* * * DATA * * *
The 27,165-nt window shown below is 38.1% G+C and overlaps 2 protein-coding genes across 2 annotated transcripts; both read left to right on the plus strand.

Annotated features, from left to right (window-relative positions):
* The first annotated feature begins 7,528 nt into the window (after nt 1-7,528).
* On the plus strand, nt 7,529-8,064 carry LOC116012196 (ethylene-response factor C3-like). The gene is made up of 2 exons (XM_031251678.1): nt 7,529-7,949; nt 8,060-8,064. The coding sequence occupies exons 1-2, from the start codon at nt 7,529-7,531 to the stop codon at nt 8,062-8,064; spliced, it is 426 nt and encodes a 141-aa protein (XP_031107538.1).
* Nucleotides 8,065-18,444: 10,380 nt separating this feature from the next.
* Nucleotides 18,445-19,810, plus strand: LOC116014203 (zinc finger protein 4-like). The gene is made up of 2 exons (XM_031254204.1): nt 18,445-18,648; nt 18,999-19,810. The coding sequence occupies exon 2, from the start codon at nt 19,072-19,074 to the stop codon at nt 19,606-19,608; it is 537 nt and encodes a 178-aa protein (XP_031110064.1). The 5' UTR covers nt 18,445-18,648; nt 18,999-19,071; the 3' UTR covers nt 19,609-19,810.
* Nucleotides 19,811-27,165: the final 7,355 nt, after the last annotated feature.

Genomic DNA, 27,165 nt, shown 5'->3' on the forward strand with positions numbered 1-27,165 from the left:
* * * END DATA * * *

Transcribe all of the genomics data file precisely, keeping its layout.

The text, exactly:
The 27,165-nt window shown below is 38.1% G+C and overlaps 2 protein-coding genes across 2 annotated transcripts; both read left to right on the plus strand.

Annotated features, from left to right (window-relative positions):
* The first annotated feature begins 7,528 nt into the window (after nt 1-7,528).
* On the plus strand, nt 7,529-8,064 carry LOC116012196 (ethylene-response factor C3-like). The gene is made up of 2 exons (XM_031251678.1): nt 7,529-7,949; nt 8,060-8,064. The coding sequence occupies exons 1-2, from the start codon at nt 7,529-7,531 to the stop codon at nt 8,062-8,064; spliced, it is 426 nt and encodes a 141-aa protein (XP_031107538.1).
* Nucleotides 8,065-18,444: 10,380 nt separating this feature from the next.
* Nucleotides 18,445-19,810, plus strand: LOC116014203 (zinc finger protein 4-like). The gene is made up of 2 exons (XM_031254204.1): nt 18,445-18,648; nt 18,999-19,810. The coding sequence occupies exon 2, from the start codon at nt 19,072-19,074 to the stop codon at nt 19,606-19,608; it is 537 nt and encodes a 178-aa protein (XP_031110064.1). The 5' UTR covers nt 18,445-18,648; nt 18,999-19,071; the 3' UTR covers nt 19,609-19,810.
* Nucleotides 19,811-27,165: the final 7,355 nt, after the last annotated feature.

Genomic DNA, 27,165 nt, shown 5'->3' on the forward strand with positions numbered 1-27,165 from the left: